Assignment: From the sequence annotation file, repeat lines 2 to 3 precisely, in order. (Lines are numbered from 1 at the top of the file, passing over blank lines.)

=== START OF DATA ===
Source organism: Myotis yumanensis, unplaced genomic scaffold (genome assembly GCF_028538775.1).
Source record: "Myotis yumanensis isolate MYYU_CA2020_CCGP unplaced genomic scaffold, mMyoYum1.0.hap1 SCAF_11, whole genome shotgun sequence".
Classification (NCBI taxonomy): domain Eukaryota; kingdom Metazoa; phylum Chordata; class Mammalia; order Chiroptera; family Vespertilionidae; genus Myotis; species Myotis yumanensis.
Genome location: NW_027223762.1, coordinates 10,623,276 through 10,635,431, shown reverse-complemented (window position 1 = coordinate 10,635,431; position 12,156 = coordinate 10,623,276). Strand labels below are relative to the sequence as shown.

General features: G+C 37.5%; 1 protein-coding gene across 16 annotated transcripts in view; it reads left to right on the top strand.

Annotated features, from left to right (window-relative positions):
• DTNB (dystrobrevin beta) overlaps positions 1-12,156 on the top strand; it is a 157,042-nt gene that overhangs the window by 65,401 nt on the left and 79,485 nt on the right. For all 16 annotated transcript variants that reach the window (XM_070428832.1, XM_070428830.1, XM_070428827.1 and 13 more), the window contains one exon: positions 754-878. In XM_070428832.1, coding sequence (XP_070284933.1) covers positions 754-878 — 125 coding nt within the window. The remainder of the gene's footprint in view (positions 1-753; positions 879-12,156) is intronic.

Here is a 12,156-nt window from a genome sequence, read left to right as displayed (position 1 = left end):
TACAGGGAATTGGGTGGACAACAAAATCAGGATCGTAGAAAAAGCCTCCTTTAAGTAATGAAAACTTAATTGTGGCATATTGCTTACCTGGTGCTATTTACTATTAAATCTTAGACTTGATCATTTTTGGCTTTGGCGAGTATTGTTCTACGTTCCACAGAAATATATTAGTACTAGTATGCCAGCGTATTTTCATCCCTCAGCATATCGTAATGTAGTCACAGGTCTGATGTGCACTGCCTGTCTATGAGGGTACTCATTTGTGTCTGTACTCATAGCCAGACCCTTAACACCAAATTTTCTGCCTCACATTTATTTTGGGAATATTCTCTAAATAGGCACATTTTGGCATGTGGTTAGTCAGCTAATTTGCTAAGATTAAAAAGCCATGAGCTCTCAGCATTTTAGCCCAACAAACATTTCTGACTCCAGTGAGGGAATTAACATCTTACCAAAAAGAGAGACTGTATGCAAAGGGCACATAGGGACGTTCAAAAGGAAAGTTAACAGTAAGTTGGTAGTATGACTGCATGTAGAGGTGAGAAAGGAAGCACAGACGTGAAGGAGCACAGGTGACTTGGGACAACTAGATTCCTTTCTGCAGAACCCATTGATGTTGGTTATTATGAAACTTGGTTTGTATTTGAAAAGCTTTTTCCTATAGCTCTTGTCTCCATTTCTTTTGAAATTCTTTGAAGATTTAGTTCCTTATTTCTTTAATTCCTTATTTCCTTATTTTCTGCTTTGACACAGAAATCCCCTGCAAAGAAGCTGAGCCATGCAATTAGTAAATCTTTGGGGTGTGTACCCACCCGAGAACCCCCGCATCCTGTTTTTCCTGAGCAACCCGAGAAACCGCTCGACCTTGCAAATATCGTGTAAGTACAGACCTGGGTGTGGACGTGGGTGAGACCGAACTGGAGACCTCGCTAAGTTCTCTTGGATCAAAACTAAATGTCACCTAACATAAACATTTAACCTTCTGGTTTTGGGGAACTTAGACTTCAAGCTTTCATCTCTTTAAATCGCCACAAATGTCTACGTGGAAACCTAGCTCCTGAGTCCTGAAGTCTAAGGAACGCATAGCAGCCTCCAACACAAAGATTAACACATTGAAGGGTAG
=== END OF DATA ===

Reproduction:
Source record: "Myotis yumanensis isolate MYYU_CA2020_CCGP unplaced genomic scaffold, mMyoYum1.0.hap1 SCAF_11, whole genome shotgun sequence".
Classification (NCBI taxonomy): domain Eukaryota; kingdom Metazoa; phylum Chordata; class Mammalia; order Chiroptera; family Vespertilionidae; genus Myotis; species Myotis yumanensis.